I quit using shampoo 4 years ago and this is what happened! Find out all about how shampoo is a big SCAM and my personal no shampoo results here + a guide on how to do it.
Hey everyone! Who doesn’t wish for healthy, clean hair? Our love for shiny, beautiful hair is the reason for a £60 billion global hair industry, including salons, hair care & styling products and of course, shampoo.
Liquid shampoo was invented in 1927, before which people used many alternatives to clean their hair, including soap. The rise of consumerism and advertising slowly made shampoo a must-use product for everyone, since it meant healthy, shiny and most importantly, fragrant hair.
But does shampoo do more harm than good? Well, my experience certainly says so, and that’s the reason I never advertise shampoos in my shoots and campaigns. I quit using shampoo over 4 years ago, most people are shocked when I tell them this. Curious? Read on…
Is Shampoo Bad for Your Hair?
Almost everyone associates the mantra “lather, rinse, repeat” with clean hair. But studies have shown that lather is not only unnecessary, but also harmful for your hair.
- Your scalp naturally produces essential oils, called sebum, and your skin naturally has bacteria and other micro-organisms, which are mostly healthy. Shampoo strips your hair of these natural oils and bacteria, leaving your scalp dry. The more the lather, the more it dries.
- “Essentially, shampoo is composed of detergents, which clean scalp and hairs by removing dirt, styling products, sebum [natural oils], and skin scales,” says Leopoldo Santos, MD, clinical fellow at the University of British Columbia’s Department of Dermatology and Skin Science in an interview for Alive.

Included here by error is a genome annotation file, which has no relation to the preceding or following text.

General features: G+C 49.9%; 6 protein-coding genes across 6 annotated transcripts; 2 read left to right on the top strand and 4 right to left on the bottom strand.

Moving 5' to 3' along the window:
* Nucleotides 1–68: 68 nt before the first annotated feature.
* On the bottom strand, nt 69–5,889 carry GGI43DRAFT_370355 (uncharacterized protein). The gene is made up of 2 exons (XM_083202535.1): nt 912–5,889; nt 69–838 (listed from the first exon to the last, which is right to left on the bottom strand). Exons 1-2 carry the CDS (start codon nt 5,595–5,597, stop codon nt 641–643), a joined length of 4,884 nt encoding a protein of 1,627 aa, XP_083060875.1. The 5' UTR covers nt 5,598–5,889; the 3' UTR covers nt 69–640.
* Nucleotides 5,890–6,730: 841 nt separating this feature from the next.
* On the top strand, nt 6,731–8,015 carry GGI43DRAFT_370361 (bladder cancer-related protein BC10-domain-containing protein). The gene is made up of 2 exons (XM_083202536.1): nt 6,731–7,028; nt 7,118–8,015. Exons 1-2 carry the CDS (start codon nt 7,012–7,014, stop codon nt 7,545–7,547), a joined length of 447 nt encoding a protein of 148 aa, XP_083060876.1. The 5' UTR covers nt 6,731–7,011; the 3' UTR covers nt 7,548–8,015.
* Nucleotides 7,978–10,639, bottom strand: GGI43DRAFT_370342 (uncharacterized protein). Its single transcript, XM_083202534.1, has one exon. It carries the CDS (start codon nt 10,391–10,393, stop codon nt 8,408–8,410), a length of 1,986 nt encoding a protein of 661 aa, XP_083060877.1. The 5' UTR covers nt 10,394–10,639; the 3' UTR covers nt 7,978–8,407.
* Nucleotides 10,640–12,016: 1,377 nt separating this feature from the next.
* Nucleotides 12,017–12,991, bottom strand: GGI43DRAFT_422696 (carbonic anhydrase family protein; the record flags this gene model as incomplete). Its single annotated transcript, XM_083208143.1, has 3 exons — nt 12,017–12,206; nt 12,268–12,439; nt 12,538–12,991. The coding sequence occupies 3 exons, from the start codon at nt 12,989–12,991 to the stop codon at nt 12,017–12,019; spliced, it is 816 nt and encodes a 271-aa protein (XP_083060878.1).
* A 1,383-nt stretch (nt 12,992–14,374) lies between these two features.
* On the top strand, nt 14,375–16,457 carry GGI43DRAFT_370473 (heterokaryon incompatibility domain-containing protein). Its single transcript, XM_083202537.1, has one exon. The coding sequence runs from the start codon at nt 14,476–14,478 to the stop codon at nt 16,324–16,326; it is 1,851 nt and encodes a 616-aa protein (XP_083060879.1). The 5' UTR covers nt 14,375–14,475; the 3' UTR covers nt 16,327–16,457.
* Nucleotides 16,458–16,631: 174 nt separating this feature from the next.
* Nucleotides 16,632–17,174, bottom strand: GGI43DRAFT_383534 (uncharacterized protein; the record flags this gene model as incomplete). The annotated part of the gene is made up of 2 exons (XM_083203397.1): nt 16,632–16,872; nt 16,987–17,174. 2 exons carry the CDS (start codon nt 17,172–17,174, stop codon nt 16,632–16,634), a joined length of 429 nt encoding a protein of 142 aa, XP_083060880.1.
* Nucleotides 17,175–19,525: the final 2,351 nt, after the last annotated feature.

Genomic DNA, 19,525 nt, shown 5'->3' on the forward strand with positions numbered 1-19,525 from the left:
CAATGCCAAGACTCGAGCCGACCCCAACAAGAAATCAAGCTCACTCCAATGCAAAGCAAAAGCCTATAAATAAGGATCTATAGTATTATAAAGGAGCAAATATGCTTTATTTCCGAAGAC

- One of the most problematic things about shampoo is that its long-term use disrupts the natural pH level of the scalp. Our scalp and skin has a pH between 4.5 to 5. However, the pH of soap-based cleansers is about 8 to 9, they’re too basic.
- When frequent shampooing strips the hair of its oils, the scalp tries to balance it by producing even more oil, which then makes you shampoo even more. And thus the vicious cycle continues. This increases hair fall and in some cases, dandruff.
- Furthermore, shampoos, even baby shampoos contain harmful chemicals (link to a news article on NYTimes), such as formaldehyde, parabens and sulfates, some of which are linked to birth defects, nervous system defects and even cancer. You can find a list of harmful chemicals found in shampoos and their effects in an article here.
What’s the No-Poo Movement?
As the harmful effects of shampoo have become popular, more and more people have begun to try non-shampoo alternatives, also called no-pooing! Some people wash their hair with only water, and some use baking soda, or other natural cleansers. Some people haven’t stopped using shampoo entirely, but have minimized it to a great extent.
Minimizing shampoo use reduces the exposure to chemicals, and maintains the scalp’s natural pH balance. In the long term, this helps our hair become less dry, as our scalp begins to produce its natural oils. Thereby, hair fall is greatly reduced, making your hair thick and healthy.
Cost-savings aside, these positive no shampoo results are enough to make many people want to try it.
Washing Hair Without Shampoo: My Experience
Years ago, I used to be a big believer in expensive hair care. I used to invest in the best possible shampoos, hair masks and pricey hair spa treatments. And that’s why when my fiance first told me that he’d make me quit shampoo after we got married, I was very worried.
Sure enough, just ’cause he forced me to, I tried washing my hair with baking soda after we got married. This was in 2014. He had warned me that my hair during the first one month would feel grimy and waxy. It’s the transition period, he said. I hated that time, I wished to shampoo secretly when my husband went to office! But luckily, I resisted the urge and after a month or two, my hair actually became cleaner, shinier and way thicker. My no shampoo results have made it all worth it.
And since then, there’s been no looking back! Now I regularly use diluted baking soda (see exact proportions and method below). Here’s how my hair looks now – no oil, no hair spas, no hair styling. This is natural.